If you’re a React developer who hasn’t yet learned about React hooks, now is the moment. This post will go through the useEffect React Hook in detail. It is the hook equivalent of a Swiss Army knife. It solves a variety of issues, like how to get data when a component mounts, how to run code when a state or a prop changes, how to set up timers or intervals, and so on.
A useEffect is used for pretty much anything you want to “do” in a React component that isn’t returning JSX (any type of side effect). You may also have several useEffects per component.
All of this power comes at a cost: unless you understand how it works, it may be perplexing. In this post, we’ll look at a variety of examples so that you can grasp the conceptual model and apply it to your own code.
React Hooks – What it is trying to solve?
Hooks were first introduced in React version 16.8 and are now utilized by many React projects. Hooks overcomes the problem of code repetition between components. They are written without the use of classes. This does not imply that React is abandoning classes; hooks are simply an alternative method.
React allows you to quickly create sophisticated components with stateful logic. It is difficult to separate these components since the class relies on React Lifecycle Methods. This is where React Hooks come in.
They allow you to divide a component into smaller functions. Instead of dividing code into smaller pieces based on Lifecycle methods, you may now arrange and separate code into smaller units depending on functionality.
What is useEffect Hook?
Hooks are functions that allow you to access state and other react capabilities without having to write ES6 classes. The react hooks API has a hook called useEffect. If you’re acquainted with react life cycles, the useEffect hook is the same as the componentDidMount, componentDidUpdate, and componentWillUnmount life cycle methods combined.
According to the React Hooks documentation, it was created to solve some of the issues with ES6 class component life cycle methods.
The first argument is a callback function, which is executed by default after each render. The second parameter is an optional Dependency array that instructs the Hook to callback only if the target state changes.
The Hook compares each dependency’s historical and present states. If the two values do not match, the Hook invokes the callback specified in the first parameter. Dependency arrays alter the usual callback behavior and guarantee that the Hook ignores all other components in the component scope.
To save a message, I’m using React useState in the code sample above. After that, I take my message state variable and print it on the screen. However, I now want to useEffect to modify the message a second after the component has been mounted.
I’ve inserted my effect behind the useState line after importing useEffect from the React framework. The first parameter to useEffect is a function. When this function handler is executed, it will take care of any side effects you provide. The function is a callback function that is called when one of the React component lifecycle events occurs.
When to use it?
The useEffect hook may be useful in a variety of situations. The following are the most crucial:
- We can change this parameter from the client side when we wish to fetch data depending on a supplied argument. It will be recalled after the parameter has been updated with fresh data.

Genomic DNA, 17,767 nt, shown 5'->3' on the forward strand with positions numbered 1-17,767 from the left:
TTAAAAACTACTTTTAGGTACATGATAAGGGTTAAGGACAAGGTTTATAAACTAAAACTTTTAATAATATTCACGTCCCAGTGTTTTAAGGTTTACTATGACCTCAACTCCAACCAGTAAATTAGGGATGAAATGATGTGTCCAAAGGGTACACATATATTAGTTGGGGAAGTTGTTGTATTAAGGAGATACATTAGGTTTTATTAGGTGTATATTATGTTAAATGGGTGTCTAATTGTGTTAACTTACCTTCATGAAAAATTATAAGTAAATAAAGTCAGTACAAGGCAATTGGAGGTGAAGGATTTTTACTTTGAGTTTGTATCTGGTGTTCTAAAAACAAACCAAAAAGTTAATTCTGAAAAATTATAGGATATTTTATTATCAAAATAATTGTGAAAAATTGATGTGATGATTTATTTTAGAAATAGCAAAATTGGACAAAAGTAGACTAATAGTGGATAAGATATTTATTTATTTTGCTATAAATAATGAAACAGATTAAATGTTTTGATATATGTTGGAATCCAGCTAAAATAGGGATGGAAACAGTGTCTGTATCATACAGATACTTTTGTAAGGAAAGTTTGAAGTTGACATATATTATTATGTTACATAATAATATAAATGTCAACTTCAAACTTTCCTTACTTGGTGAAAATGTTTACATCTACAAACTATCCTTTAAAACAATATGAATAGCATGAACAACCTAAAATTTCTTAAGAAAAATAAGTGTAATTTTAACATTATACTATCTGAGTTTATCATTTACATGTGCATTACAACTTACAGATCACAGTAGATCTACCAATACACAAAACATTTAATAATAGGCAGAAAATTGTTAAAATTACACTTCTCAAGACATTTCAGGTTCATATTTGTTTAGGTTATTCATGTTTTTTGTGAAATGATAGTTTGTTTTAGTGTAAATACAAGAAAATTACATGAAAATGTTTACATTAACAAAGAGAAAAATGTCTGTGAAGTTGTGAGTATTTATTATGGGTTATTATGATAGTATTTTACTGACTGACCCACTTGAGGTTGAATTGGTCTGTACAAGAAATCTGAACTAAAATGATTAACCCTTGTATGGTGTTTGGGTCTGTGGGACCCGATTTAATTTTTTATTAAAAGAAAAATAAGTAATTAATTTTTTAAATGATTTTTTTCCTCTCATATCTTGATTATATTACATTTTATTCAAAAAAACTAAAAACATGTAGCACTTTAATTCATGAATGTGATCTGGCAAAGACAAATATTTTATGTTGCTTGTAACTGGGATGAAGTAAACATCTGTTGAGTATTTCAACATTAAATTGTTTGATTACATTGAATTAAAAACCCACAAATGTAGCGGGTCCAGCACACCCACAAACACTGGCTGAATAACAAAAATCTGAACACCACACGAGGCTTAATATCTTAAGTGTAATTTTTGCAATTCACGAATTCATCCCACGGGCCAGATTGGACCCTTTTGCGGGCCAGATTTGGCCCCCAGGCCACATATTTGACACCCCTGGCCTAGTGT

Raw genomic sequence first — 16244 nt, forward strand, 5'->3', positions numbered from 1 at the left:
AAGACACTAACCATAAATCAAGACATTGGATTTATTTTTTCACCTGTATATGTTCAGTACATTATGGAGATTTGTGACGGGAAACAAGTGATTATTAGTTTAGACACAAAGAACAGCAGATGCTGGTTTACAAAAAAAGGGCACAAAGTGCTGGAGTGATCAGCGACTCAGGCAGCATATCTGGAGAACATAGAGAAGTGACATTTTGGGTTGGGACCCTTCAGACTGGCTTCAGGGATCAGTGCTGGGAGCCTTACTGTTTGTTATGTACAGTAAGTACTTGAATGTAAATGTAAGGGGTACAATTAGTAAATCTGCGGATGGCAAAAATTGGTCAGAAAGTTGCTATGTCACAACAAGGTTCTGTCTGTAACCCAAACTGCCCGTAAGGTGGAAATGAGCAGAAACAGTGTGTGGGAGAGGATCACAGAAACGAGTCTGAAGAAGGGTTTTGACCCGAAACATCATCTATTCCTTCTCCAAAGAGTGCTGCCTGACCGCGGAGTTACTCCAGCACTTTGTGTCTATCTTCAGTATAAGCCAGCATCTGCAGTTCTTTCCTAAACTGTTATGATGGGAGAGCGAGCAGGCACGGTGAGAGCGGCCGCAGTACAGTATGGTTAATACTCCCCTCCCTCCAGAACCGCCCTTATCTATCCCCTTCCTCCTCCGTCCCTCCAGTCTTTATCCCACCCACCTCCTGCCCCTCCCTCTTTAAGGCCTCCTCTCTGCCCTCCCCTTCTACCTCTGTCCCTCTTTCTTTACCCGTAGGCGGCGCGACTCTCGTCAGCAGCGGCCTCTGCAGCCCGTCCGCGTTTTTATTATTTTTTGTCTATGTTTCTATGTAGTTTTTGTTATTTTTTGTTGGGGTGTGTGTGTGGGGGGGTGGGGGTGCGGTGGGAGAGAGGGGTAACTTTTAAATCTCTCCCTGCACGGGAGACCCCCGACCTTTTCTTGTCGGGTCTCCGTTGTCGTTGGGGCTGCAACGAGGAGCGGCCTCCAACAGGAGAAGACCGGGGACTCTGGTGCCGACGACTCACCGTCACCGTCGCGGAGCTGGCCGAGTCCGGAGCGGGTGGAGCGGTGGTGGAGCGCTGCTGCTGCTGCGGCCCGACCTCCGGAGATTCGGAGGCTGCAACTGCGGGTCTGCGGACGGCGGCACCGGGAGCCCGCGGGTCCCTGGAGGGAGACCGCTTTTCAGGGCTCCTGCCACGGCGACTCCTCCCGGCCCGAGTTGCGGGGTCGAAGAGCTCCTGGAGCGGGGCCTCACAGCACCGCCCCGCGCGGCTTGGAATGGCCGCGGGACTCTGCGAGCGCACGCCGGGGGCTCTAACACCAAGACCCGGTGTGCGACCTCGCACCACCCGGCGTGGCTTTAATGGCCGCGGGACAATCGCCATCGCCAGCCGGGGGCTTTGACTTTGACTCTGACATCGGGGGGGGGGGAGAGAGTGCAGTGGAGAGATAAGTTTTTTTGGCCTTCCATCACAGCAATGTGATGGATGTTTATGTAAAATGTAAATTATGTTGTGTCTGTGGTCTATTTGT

- If we want to retrieve data from an API endpoint and display it on the client-side. When our component renders, the function or handler given to the useEffect hook is executed, and data in the component states are retrieved. These statuses are then employed in user interface components.
- When your component relies on data from the outside world and we can’t ensure that data will arrive, we should useEffect (maybe the server is down there). Rather than throwing problems and preventing other components from being displayed, place them in the useEffect hook.
If the component re-renders after the first run, it will not execute.
Whenever a component renders or re-renders, it should always be executed.
By default, the program only runs once. Afterward, if the prop values change, run:
For asynchronous activities, always use useEffect.
useEffect code blocks are obvious markers of asynchronous jobs for your fellow developers. It is possible to create asynchronous code without using useEffect, but this is not the “React method,” and it increases both the complexity and the risk of mistakes.
Using useEffect instead of writing asynchronous code that may stop the UI is a well-known technique in the React community, especially the way the React team has built it to perform a side effect.
Another advantage of utilizing it is that developers can simply review the code and immediately detect code that is run “outside the control flow,” which becomes important only after the first render cycle. Furthermore, the blocks are suitable for extraction into reusable and even more semantic custom Hooks.
Using the useEffect code, increment a number per second.
Understanding the underlying design principles and best practices of the useEffect Hook, in my view, is a critical skill to learn if you want to become a next-level React developer.
To summarise, the useEffect Hook receives a function that includes imperative, potentially effect full logic. The dependence array, which is the second parameter, can be used to influence the execution. While dealing with it, it is also necessary to write cleaning code using the return function.
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